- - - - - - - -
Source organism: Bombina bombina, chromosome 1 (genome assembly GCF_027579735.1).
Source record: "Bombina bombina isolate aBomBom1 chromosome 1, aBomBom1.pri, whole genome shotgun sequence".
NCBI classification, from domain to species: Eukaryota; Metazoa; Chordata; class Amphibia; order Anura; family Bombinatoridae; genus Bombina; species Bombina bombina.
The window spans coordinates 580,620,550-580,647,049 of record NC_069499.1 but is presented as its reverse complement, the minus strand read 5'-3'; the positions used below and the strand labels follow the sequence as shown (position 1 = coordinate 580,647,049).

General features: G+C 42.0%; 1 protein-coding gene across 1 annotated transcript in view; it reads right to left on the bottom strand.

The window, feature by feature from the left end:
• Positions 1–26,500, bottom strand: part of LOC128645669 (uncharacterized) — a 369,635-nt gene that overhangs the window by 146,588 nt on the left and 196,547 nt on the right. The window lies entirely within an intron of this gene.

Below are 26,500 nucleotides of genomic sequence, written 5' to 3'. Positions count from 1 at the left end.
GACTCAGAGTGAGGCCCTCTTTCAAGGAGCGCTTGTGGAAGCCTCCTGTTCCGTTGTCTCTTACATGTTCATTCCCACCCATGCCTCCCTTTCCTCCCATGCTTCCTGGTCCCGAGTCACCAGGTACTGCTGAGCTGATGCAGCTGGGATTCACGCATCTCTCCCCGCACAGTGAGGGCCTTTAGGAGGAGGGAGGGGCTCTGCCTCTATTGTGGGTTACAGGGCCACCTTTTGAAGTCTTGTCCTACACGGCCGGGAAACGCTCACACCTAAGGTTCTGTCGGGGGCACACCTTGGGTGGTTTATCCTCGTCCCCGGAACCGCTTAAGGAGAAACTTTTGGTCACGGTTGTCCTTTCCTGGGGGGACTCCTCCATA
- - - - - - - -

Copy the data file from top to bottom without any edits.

Source organism: Bombina bombina, chromosome 1 (genome assembly GCF_027579735.1).
Source record: "Bombina bombina isolate aBomBom1 chromosome 1, aBomBom1.pri, whole genome shotgun sequence".
NCBI classification, from domain to species: Eukaryota; Metazoa; Chordata; class Amphibia; order Anura; family Bombinatoridae; genus Bombina; species Bombina bombina.
The window spans coordinates 580,620,550-580,647,049 of record NC_069499.1 but is presented as its reverse complement, the minus strand read 5'-3'; the positions used below and the strand labels follow the sequence as shown (position 1 = coordinate 580,647,049).

General features: G+C 42.0%; 1 protein-coding gene across 1 annotated transcript in view; it reads right to left on the bottom strand.

The window, feature by feature from the left end:
• Positions 1–26,500, bottom strand: part of LOC128645669 (uncharacterized) — a 369,635-nt gene that overhangs the window by 146,588 nt on the left and 196,547 nt on the right. The window lies entirely within an intron of this gene.

Below are 26,500 nucleotides of genomic sequence, written 5' to 3'. Positions count from 1 at the left end.
GACTCAGAGTGAGGCCCTCTTTCAAGGAGCGCTTGTGGAAGCCTCCTGTTCCGTTGTCTCTTACATGTTCATTCCCACCCATGCCTCCCTTTCCTCCCATGCTTCCTGGTCCCGAGTCACCAGGTACTGCTGAGCTGATGCAGCTGGGATTCACGCATCTCTCCCCGCACAGTGAGGGCCTTTAGGAGGAGGGAGGGGCTCTGCCTCTATTGTGGGTTACAGGGCCACCTTTTGAAGTCTTGTCCTACACGGCCGGGAAACGCTCACACCTAAGGTTCTGTCGGGGGCACACCTTGGGTGGTTTATCCTCGTCCCCGGAACCGCTTAAGGAGAAACTTTTGGTCACGGTTGTCCTTTCCTGGGGGGACTCCTCCATA